Dear Friend, From My Life I Write to You in Your Life
by Yiyun Li
Random House

This is a remarkable book, both as memoir and as Yiyun Li’s disavowal of the possibility of writing one. Dear Friend, From My Life I Write to You in Your Life explores the formation of the literary mind behind the novel The Vagrants (2009) and short-story collection A Thousand Years of Good Prayers (2005), and is seared with the pain and difficulties of such an under­taking. (If you ever wish to dissuade a child from pursuing a literary career, this book will do it).

As a memoir Dear Friend is neither sequential in progression nor narrative in form – nor is it organised by theme. Rather, slivers of anecdote and memory are developed into short musings, equivocation and pitiless self-excoriation (at one point Li notes, “The moment that I enters my narrative my confidence crumbles” – an extra­ordinary admission for a memoirist). She also discusses writers and their signifi­cance in her life, her writing and to her understanding of time, memory and loss.

This is not to suggest artless diarising. Themes and charac­ters appear and reappear: Li’s mother (a world-class narcis­sist); her decision to write only in English; her youth in Beijing and military service; two stays in a mental hospital, depres­sion and the appeal of suicide; the authors Philip Larkin, Elizabeth Bowen, Katherine Mansfield and the Russians: Tolstoy, Turgenev, Nabokov, and Chekhov; as well as her friendship with Irish writer William Trevor. A sense of trajectory emerges as the book progresses and narrative elements begin to replace the initial chapter’s serial remem­bered moments and introduction of themes. Alienated solitude gives way to a more social present (although the book’s final para­graph remains unusually ambiguous).

In life we seek like-minded people despite – or because of – the limit of knowing and understanding. We do so to feel less lonely, though it brings a different kind of loneliness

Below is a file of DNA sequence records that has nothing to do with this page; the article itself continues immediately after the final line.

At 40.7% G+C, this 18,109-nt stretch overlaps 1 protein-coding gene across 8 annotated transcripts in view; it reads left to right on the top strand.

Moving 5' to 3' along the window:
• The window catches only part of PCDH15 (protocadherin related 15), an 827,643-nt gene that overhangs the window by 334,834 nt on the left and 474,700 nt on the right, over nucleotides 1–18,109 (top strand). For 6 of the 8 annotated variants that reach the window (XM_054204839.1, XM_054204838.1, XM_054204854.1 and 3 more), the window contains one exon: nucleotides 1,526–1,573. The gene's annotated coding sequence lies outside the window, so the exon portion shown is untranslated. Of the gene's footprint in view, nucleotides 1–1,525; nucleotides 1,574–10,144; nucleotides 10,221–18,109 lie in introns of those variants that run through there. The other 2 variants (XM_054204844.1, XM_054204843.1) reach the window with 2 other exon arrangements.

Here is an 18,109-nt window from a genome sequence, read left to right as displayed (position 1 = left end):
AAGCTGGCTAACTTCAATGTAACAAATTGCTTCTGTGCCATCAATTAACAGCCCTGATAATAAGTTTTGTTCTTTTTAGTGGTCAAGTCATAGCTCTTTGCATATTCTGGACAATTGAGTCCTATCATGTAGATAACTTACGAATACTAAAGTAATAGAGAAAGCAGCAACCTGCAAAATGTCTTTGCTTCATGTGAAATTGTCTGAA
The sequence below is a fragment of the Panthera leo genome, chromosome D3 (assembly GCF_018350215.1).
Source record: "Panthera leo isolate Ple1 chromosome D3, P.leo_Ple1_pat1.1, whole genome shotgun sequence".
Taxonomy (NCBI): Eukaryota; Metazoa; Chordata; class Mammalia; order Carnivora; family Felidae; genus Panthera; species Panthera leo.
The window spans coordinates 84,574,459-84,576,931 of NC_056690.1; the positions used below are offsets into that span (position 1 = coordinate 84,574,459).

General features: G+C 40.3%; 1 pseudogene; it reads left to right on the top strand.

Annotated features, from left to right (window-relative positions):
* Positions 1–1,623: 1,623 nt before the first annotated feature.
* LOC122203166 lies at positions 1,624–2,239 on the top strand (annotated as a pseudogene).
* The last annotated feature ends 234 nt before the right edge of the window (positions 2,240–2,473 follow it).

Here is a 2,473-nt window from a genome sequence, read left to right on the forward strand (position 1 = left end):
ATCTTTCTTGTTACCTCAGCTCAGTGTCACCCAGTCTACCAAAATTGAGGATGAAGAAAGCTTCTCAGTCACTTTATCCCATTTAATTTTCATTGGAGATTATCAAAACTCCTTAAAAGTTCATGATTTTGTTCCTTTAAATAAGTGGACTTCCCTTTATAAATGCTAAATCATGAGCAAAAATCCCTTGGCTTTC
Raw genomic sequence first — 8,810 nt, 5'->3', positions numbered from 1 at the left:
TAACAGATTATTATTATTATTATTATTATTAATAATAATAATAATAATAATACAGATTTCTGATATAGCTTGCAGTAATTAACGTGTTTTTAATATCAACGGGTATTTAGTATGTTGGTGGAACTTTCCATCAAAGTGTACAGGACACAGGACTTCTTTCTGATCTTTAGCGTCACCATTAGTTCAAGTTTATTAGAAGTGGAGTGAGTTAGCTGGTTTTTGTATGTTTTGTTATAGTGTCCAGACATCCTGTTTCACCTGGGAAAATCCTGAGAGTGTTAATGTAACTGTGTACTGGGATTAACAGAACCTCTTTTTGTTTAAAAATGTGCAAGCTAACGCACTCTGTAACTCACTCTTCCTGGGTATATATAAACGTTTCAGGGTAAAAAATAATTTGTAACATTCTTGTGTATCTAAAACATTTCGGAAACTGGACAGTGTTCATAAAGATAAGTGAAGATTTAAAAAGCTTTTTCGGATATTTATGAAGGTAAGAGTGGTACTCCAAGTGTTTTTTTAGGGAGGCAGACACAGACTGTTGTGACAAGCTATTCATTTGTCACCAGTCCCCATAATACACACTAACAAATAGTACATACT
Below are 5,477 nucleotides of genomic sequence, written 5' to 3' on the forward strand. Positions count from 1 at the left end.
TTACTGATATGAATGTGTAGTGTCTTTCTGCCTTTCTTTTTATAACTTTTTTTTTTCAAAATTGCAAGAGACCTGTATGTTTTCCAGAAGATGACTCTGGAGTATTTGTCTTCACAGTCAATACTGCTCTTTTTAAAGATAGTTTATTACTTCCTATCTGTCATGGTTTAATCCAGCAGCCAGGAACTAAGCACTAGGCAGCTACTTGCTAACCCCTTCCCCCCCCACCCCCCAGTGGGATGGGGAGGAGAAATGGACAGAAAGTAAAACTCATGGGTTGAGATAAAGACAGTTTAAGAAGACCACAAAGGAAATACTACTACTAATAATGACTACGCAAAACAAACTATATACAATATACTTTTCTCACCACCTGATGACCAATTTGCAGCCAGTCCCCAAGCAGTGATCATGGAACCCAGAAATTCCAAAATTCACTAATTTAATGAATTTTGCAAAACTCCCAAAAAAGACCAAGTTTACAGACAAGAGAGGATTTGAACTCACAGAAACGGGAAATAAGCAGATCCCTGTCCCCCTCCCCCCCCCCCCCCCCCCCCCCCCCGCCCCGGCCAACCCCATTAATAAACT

Yiyun Li, Dear Friend, From My Life I Write to You in Your Life

Discussion of writers is, of course, disguised autobiogra­phy, as Li herself recognises. “I was aware that my obsession with [Mansfield and Larkin] reflected what I resent in myself: seclusion, self-deception, and above all the need – the neediness – to find shelter from one’s uncertain self in other lives.” Her examinations of Nabokov’s decision to write in English – not Russian – Larkin’s self-protective passivity, Mansfield’s anxiety about her work and Woolf’s competitive­ness all become parables by which the reader may better understand the author.

Yiyun Li goes deep into the human condition in her writing

While musings on the craft of writing, memory, mental illness and self-efface­ment might in less capable hands seem self-indulgent, Li is too harsh a critic of herself and too skilled a prose technician to err. Her phrasing is hard, clear and finely hewn; her style is an example of what Martin Amis has previously described as the modern “absence of curlicue” and, stripped of connota­tion and ambiguity, each precisely balanced sentence is testament to a poet’s sensibility for words. Here are two choice examples:

In life we seek like-minded people despite – or because of – the limit of knowing and understanding. We do so to feel less lonely, though it brings a different kind of loneliness. In seeking others, inevitably we try to control an interaction. We insist on being known only as the version we prefer to attach to ourselves.

What I admire and respect in a dreamer: her confidence in her capacities, her insusceptibility to the frivolous, and her faith that the good and the real shall triumph and last. There is nothing selfish, dazzling or preposterous about dreamers; in everyday life they blend in rather than stand out, though it’s not hiding. A real dreamer has a mutual trust with time.

Similarly, Li has a gift for aphorism. Passages tend to end in maxims as she repeatedly moves from anecdote to contem­pla­tion to pro­nounce­­ment. It’s a stylistic device that recalls Larkin’s poetry, and perhaps Dear Friend is better under­stood as an interconnect­ed series of autobio­gra­ph­i­cal prose poems than as a memoir. There’s a sense, too, of Li hedging her bets – of removing herself from her most deeply felt beliefs by frequent use of the indefinite pronoun “one”.

The best books of 2017, from Game of Thrones to the next Paula Hawkins

Writing only in English – and going so far as to refuse to have her books translated into Chinese – Li knows that living in the United States and re­noun­cing the Chinese language will be seen as a slight against her mother­land, and so she discusses and refutes any suggestion of her being a political writer. She writes of the Tiananmen Square crackdown only to reject media commentary as false: “[W]hat can be said, on a radio program or TV, is always a simpli­fication or a distortion [...] One has either to submit oneself to that script, or else choose to only speak on one’s own terms.” The certainties required by either approach would clearly repel her.

Recalling her time in the army, writing propaganda, and how she was disturbed by this “public language”, she poses the question: “Can one form a precise thought, recall an accurate memory, or even feel a genuine feeling, with only the public language?”

English, of course, becomes her private language and, through it, from alienation she eventually comes to find articulation and connection.